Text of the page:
“Economics has been hijacked by the rich and powerful, and it has been forged into a tool that is being used against the rest of us.”
Working people were not just abandoned by big business and their ideological henchmen in government, they were exploited and humiliated. They were denied the productivity gains that should have rightfully accrued to them. They were treated ruthlessly whenever they tried to organize. They were never reasonably protected against the savage dislocations caused by revolutions in technology and global trade.
Working people were told that all of this was good for them, and whether out of ignorance or fear or prejudice or, as my grandfather might have said, damned foolishness, many bought into it. They signed onto tax policies that worked like a three-card monte game. And they were sold a snake oil concoction called “trickle down” that so addled their brains that they thought it was a wonderful idea to hand over their share of the nation’s wealth to those who were already fabulously rich.
America used to be better than this.
The seeds of today’s disaster were sown some 30 years ago. Looking at income patterns during that period, my former colleague at The Times, David Cay Johnston, noted that from 1980 (the year Ronald Reagan was elected) to 2005, the national economy, adjusted for inflation, more than doubled. (Because of population growth, the actual increase per capita was about 66 percent.)
But the average income for the vast majority of Americans actually declined during those years. The standard of living for the average family improved not because incomes grew but because women entered the workplace in droves.
As hard as it may be to believe, the peak income year for the bottom 90 percent of Americans was way back in 1973, when the average income per taxpayer, adjusted for inflation, was $33,000. That was nearly $4,000 higher, Mr. Johnston pointed out, than in 2005.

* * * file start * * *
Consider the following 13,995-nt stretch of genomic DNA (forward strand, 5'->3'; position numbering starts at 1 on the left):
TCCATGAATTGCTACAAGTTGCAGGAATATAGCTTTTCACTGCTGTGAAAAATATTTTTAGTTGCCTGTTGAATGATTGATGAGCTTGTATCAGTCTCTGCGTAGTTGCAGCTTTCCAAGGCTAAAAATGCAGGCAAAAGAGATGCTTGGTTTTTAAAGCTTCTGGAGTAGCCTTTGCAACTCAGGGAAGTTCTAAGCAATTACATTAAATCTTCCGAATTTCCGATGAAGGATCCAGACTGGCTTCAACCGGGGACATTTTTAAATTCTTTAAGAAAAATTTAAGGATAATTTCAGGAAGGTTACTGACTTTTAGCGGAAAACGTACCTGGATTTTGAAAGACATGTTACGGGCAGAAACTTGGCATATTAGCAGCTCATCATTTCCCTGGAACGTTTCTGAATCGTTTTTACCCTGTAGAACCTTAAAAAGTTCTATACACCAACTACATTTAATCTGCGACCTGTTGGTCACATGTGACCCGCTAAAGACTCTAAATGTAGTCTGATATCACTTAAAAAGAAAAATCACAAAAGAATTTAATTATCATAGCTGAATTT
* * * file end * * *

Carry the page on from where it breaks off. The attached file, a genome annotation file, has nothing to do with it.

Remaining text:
Men have done particularly poorly. Men who are now in their 30s — the prime age for raising families — earn less money than members of their fathers’ generation did at the same age.
It may seem like ancient history, but in the first few decades following World War II, the United States, despite many serious flaws, established the model of a highly productive society that shared its prosperity widely and made investments that were geared toward a more prosperous, more fulfilling future.
The American dream was alive and well and seemingly unassailable. But somehow, following the oil shocks, the hyperinflation and other traumas of the 1970s, Americans allowed the right-wingers to get a toehold — and they began the serious work of smothering the dream.
Ronald Reagan saw Medicare as a giant step on the road to socialism. Newt Gingrich, apparently referring to the original fee-for-service version of Medicare, which was cherished by the elderly, cracked, “We don’t get rid of it in Round One because we don’t think it’s politically smart.”
The right-wingers were crafty: You smother the dream by crippling the programs that support it, by starving the government of money to pay for them, by funneling the government’s revenues to the rich through tax cuts and other benefits, by looting the government the way gangsters loot legitimate businesses and then pleading poverty when it comes time to fund the services required by the people.
The anti-tax fanatic Grover Norquist summed the matter up nicely when he famously said, “Our goal is to shrink the government to the size where you can drown it in a bathtub.” Only they didn’t shrink the government, they enlarged it and turned its bounty over to the rich.
Now, with the economy in free fall and likely to get worse, Americans — despite their suffering — have an opportunity to reshape the society, and then to move it in a fairer, smarter and ultimately more productive direction. That is the only way to revive the dream, but it will take a long time and require great courage and sacrifice.
The right-wingers do not want that to happen, which is why they are rooting so hard for President Obama’s initiatives to fail. They like the direction that the country took over the past 30 years. They’d love to do it all again.
Saturday, February 28, 2009
Little did I know how accurate that statement would be.
This morning I decided to make myself some breakfast which consisted of large hotdogs, mustard and sweet pickle relish. The boys come in and smell it cooking then say they want some. I oblige.
10 minutes later I walk back into the kitchen and see my youngest eating cut up hotdogs with the chopsticks sent from China.